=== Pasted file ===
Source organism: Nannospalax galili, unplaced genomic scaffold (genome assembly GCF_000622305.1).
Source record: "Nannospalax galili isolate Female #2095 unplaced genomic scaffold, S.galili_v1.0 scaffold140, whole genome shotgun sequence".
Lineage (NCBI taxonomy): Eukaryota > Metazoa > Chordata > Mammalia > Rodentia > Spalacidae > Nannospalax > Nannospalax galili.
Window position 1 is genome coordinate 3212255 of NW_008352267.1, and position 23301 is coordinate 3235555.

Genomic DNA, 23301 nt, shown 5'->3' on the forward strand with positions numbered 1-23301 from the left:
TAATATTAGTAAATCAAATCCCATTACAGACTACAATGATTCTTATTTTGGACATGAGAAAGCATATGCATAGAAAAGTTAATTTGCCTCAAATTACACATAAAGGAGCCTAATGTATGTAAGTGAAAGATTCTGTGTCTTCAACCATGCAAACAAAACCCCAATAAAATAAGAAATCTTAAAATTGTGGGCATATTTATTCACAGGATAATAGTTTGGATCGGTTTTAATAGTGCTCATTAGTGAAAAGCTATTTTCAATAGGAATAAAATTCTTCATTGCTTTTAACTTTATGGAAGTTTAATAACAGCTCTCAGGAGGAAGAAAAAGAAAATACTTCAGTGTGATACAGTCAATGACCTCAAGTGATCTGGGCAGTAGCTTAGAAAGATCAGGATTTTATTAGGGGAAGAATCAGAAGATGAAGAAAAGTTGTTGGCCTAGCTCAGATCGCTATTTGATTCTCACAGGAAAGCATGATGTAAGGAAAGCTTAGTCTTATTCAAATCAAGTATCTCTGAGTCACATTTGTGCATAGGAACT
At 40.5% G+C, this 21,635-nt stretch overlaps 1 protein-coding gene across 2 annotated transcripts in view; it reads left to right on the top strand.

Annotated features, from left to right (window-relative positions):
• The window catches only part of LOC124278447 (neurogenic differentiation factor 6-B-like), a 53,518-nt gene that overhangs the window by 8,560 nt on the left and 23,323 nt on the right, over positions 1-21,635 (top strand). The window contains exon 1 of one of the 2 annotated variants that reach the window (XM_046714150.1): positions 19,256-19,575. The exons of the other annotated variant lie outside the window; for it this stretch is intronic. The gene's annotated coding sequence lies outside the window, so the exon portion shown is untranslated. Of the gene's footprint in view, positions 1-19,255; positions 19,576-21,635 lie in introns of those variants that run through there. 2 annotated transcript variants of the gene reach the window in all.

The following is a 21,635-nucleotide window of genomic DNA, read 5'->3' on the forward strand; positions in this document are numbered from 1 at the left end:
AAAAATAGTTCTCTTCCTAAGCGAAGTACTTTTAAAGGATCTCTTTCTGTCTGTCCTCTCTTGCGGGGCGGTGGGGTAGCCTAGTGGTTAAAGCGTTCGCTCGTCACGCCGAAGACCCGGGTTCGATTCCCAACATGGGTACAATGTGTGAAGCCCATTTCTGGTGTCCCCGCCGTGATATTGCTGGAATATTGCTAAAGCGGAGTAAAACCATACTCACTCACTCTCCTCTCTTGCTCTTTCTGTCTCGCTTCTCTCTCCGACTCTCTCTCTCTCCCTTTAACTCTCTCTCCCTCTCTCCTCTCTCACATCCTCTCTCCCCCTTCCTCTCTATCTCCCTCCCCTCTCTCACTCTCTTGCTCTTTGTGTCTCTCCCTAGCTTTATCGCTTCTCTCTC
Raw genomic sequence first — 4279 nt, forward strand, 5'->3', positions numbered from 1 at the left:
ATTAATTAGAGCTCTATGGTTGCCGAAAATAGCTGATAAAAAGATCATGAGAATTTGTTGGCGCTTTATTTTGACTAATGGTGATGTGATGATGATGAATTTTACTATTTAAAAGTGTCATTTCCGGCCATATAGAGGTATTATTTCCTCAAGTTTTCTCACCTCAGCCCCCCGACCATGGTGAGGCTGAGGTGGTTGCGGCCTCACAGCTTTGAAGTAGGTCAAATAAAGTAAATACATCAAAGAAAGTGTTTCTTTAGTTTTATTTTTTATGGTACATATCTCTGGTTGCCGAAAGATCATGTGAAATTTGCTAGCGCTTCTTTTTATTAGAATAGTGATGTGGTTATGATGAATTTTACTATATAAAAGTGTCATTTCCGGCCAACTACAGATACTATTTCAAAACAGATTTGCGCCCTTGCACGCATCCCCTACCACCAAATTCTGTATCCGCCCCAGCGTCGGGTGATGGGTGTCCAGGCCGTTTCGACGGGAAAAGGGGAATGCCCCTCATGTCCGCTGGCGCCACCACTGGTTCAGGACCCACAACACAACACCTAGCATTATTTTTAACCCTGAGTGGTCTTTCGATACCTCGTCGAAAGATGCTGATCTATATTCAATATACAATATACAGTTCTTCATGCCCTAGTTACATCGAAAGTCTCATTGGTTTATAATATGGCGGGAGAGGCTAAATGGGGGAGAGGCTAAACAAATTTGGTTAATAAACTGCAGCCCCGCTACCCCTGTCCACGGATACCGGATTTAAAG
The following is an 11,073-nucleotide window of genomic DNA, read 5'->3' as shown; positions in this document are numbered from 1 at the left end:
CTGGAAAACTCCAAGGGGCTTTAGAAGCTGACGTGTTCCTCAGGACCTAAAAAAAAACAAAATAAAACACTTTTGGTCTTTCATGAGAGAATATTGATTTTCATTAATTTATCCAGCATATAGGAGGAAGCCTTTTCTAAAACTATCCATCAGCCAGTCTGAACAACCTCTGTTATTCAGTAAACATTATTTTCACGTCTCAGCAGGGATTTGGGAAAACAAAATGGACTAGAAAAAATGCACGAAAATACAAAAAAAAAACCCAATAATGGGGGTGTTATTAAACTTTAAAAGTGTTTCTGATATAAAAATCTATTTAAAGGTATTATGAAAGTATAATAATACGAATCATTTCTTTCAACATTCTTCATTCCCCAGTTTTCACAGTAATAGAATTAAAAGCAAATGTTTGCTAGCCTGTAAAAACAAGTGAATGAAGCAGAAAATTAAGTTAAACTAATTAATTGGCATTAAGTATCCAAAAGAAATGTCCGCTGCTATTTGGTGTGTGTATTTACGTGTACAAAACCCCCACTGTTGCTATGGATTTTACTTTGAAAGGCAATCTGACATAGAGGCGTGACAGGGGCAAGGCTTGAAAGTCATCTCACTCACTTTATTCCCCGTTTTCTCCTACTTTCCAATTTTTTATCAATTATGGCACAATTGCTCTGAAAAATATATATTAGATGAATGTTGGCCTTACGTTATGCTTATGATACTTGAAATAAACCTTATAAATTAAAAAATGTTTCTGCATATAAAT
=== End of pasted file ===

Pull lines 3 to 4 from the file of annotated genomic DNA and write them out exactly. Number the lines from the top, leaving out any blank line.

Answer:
Lineage (NCBI taxonomy): Eukaryota > Metazoa > Chordata > Mammalia > Rodentia > Spalacidae > Nannospalax > Nannospalax galili.
Window position 1 is genome coordinate 3212255 of NW_008352267.1, and position 23301 is coordinate 3235555.